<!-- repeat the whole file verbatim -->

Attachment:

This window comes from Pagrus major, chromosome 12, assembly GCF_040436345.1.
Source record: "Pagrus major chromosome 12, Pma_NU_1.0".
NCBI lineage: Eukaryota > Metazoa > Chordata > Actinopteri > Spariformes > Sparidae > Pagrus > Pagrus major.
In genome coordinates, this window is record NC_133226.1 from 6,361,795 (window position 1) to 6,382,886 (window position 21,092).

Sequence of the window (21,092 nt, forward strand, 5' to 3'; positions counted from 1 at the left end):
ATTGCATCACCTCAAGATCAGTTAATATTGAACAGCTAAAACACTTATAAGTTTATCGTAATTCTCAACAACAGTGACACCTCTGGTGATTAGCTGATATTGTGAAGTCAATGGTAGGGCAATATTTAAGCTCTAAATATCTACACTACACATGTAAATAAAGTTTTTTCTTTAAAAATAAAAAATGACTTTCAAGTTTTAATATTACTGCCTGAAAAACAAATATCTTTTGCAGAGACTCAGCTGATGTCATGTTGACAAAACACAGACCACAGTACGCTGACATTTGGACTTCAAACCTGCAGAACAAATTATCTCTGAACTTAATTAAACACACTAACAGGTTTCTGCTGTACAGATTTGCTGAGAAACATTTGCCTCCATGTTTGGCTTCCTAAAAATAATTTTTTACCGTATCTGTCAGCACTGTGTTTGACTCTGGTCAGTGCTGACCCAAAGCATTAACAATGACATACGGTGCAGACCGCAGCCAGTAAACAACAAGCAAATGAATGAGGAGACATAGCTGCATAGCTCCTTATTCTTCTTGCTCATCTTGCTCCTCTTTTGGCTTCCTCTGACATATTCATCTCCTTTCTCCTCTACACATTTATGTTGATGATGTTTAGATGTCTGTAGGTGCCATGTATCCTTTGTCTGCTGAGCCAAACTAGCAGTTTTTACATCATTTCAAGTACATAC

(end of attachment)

This window comes from Pagrus major, chromosome 12, assembly GCF_040436345.1.
Source record: "Pagrus major chromosome 12, Pma_NU_1.0".
NCBI lineage: Eukaryota > Metazoa > Chordata > Actinopteri > Spariformes > Sparidae > Pagrus > Pagrus major.
In genome coordinates, this window is record NC_133226.1 from 6,361,795 (window position 1) to 6,382,886 (window position 21,092).

Sequence of the window (21,092 nt, forward strand, 5' to 3'; positions counted from 1 at the left end):
ATTGCATCACCTCAAGATCAGTTAATATTGAACAGCTAAAACACTTATAAGTTTATCGTAATTCTCAACAACAGTGACACCTCTGGTGATTAGCTGATATTGTGAAGTCAATGGTAGGGCAATATTTAAGCTCTAAATATCTACACTACACATGTAAATAAAGTTTTTTCTTTAAAAATAAAAAATGACTTTCAAGTTTTAATATTACTGCCTGAAAAACAAATATCTTTTGCAGAGACTCAGCTGATGTCATGTTGACAAAACACAGACCACAGTACGCTGACATTTGGACTTCAAACCTGCAGAACAAATTATCTCTGAACTTAATTAAACACACTAACAGGTTTCTGCTGTACAGATTTGCTGAGAAACATTTGCCTCCATGTTTGGCTTCCTAAAAATAATTTTTTACCGTATCTGTCAGCACTGTGTTTGACTCTGGTCAGTGCTGACCCAAAGCATTAACAATGACATACGGTGCAGACCGCAGCCAGTAAACAACAAGCAAATGAATGAGGAGACATAGCTGCATAGCTCCTTATTCTTCTTGCTCATCTTGCTCCTCTTTTGGCTTCCTCTGACATATTCATCTCCTTTCTCCTCTACACATTTATGTTGATGATGTTTAGATGTCTGTAGGTGCCATGTATCCTTTGTCTGCTGAGCCAAACTAGCAGTTTTTACATCATTTCAAGTACATAC